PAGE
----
Connecting with Non-Connectors

How connected are you? How many gadgets have invaded your body, your home, and your life? I started thinking about this issue after considering two semi-related ideas prompted by Josh @ Bokardo and the recent Pew survey on technology use.

First, there’s a gap. There are those of use who do things like write blogs, subscribe to feeds, obsess over Twitter, and, in general, love the connectivity and accessibility of technology. Then there are the others: people who are less comfortable with technology, less likely to be early adopters.

Based on the Pew survey, a surprising number of people (49%) fall in the occasional to no-use category. Of those surveyed, 15% of U.S. adults are off the technology grid, meaning no cell phone or Internet connection. (Greg Sterling has a great overview of the total report.) So how do we bridge the gap between our two worlds? This question leads to the second part of my semi-related ideas.

On Bokardo, Josh Porter highlights a quote by Tim Berners-Lee:

“The web is more a social creation than a technical one. I designed it for a social effect—to help people work together—and not as a technical toy. The ultimate goal of the Web is to support and improve our weblike existence in the world. We clump into families, associations, and companies. We develop trust across the miles and distrust around the corner. What we believe, endorse, agree with, and depend on is representable and, increasingly, represented on the Web. We all have to ensure that the society we build with the Web is of the sort we intend.” (link)

Taking his words to heart, I suspect that the Web’s potential is just that, a way of building connections in spite of distance or difference. However, regardless of the Web’s original intent, the Pew Survey highlights a digital divide, a gap between those who understand and use technology and those who do not. So how do we build connections with people who aren’t connected?

I struggle with this idea because I spend a good chunk of time sitting in front of a computer. However, the rest of the time I’m working with my hands or engaged in physical activity, both potential paths of connection through conversation. Josh also makes the excellent point that, “technology is an enabler, not the end goal.” So what if our way to close the gap starts on a non-connected path?

In our rush to try to latest and greatest, we sometimes forget that the easiest way to improve accessibility lies in choosing the right words. Technology can become complicated fast, especially when the language drifts into expert territory. What if the best way to close the gap involves words that offer a basis for connection?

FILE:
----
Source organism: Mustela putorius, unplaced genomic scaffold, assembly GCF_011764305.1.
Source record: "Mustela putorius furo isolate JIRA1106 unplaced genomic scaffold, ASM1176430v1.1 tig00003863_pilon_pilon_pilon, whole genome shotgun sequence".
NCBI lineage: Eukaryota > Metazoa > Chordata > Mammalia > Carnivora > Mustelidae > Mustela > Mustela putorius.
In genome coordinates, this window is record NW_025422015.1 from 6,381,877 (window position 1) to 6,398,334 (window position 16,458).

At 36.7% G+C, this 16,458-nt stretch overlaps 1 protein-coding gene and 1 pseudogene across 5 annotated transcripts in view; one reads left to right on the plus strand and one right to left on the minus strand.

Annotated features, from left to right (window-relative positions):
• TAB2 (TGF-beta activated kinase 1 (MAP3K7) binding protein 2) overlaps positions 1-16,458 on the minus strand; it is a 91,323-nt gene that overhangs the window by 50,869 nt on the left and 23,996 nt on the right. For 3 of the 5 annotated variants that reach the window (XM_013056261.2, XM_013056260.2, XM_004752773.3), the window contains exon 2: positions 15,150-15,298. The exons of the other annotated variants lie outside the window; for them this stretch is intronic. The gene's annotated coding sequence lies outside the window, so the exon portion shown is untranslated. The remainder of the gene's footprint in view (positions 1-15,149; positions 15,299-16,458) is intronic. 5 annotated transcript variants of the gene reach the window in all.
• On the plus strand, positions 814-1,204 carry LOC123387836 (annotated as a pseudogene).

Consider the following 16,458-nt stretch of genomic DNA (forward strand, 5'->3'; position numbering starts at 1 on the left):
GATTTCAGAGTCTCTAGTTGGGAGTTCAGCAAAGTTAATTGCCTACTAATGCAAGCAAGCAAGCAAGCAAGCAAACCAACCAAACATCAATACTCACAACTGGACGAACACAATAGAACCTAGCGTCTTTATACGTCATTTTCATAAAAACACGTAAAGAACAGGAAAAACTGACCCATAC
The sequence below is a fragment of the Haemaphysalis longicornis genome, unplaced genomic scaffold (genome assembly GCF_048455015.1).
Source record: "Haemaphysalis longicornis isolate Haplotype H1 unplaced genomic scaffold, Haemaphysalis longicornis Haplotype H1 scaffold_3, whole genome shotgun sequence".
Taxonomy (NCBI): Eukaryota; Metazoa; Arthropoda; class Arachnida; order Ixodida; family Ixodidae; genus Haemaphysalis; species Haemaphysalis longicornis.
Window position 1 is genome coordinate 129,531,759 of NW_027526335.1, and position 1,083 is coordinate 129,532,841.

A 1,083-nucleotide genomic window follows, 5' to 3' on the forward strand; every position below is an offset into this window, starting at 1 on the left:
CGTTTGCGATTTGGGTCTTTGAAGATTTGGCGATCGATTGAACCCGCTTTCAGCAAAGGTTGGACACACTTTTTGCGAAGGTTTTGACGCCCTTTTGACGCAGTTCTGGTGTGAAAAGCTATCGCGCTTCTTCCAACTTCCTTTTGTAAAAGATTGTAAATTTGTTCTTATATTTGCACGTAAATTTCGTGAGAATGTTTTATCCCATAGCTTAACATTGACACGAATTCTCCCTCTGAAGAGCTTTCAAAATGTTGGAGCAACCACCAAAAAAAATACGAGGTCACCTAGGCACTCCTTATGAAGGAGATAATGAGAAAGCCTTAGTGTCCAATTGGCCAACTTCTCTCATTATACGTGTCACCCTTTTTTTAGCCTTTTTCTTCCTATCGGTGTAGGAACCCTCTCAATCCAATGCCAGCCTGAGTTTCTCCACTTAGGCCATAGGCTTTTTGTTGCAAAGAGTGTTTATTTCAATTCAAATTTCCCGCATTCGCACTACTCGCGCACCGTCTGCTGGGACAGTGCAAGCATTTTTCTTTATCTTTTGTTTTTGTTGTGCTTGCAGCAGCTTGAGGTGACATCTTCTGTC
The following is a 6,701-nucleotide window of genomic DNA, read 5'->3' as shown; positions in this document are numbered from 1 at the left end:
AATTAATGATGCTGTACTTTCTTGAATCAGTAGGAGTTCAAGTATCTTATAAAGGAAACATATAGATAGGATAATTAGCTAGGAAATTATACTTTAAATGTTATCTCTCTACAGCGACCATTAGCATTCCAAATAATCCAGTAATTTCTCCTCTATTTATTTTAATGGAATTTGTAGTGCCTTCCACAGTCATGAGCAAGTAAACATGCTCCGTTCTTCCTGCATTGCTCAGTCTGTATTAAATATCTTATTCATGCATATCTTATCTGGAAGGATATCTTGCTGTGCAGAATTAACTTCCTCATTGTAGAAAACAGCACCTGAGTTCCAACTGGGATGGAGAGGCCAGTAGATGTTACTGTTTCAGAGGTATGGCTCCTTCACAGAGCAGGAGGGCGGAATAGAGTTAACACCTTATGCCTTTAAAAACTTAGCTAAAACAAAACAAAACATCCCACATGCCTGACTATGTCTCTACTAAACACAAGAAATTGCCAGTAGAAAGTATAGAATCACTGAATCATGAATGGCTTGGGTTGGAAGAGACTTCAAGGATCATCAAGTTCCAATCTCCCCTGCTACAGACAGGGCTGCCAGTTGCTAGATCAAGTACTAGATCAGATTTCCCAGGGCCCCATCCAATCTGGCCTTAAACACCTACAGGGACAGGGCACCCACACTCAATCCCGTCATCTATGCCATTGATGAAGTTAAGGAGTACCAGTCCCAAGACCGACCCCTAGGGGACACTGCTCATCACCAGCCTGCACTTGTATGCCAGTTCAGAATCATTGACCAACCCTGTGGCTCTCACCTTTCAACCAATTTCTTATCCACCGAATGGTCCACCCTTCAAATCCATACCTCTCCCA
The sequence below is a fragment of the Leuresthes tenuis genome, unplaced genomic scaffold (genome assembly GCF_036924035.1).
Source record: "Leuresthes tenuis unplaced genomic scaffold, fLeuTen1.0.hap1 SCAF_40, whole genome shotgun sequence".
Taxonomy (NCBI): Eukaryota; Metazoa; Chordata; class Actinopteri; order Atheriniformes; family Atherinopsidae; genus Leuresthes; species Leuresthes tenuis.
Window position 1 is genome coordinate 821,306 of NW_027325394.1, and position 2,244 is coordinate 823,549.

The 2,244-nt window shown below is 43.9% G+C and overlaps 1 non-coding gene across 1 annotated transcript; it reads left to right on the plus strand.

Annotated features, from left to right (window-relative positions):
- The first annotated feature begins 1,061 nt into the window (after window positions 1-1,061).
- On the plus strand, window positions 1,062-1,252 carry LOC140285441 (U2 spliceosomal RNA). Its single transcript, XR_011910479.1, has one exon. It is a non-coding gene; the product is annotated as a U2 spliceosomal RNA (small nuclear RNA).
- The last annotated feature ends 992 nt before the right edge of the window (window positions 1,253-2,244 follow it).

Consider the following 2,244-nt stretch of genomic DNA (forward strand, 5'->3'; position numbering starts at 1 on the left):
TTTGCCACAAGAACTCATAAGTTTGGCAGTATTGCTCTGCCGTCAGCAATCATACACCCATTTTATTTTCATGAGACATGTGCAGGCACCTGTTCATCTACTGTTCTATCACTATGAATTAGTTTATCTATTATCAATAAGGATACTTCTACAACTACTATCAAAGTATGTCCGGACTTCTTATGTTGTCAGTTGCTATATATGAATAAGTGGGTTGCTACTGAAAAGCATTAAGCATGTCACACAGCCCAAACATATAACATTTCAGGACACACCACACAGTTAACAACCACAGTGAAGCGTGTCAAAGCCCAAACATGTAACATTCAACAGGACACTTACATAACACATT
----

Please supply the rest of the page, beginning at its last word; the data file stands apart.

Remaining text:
It’s the difference between talking about Twitter like this “The idea is to post updates that answer the question, ‘What are you doing?'” (link) versus “Twitter is a system that quickly matches new messages coming in from members with the followers who have signed up to receive them, then retransmits them using each follower’s preferred channel.” (link)

I wonder how much of the gap we can close if we make it a habit to talk about what we can do with technology rather than the coolness of technology. My father made the leap to a wireless network and high speed connection when I explained he could go anywhere in the house to answer email. He didn’t care about routers or modems. We made a connection over the idea of no cords. How many non-connected people do you know that would like the idea of no cords?



2 Responses to “Connecting with Non-Connectors”

  1. May 10, 2007 at 8:15 am

    You’re getting at an interesting fundamental idea: that both ease of and fidelity of communication drives adoption of technology. It’s interesting to think that words themselves are a form of technology, an abstraction of experiences and feelings and thoughts into a coded set of symbols with a fairly standardized set of meanings. In computer engineering terms, words (and more broadly, language) are kind of like the machine language of the world, offering a glimpse into the underlying emotional and cognitive processes of our minds. So what are behind the words themselves?

  2. 2 Britt
    May 10, 2007 at 8:58 am

    I’ve often wondered if telepathic communication would make it easier to convey the meaning behind the words we choose. Perhaps we would have a direct line to the emotion driving the word choice. One of the common complaints about textual communication is the difficulty of determining the “mood” and the meaning of the words.
    So when you talk about what’s behind the words themselves, I suspect some of it lies in the intent of the user. Is the intent to share, to teach, to enlighten, or is to denigrate, to mock, to frustrate?

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May 2007
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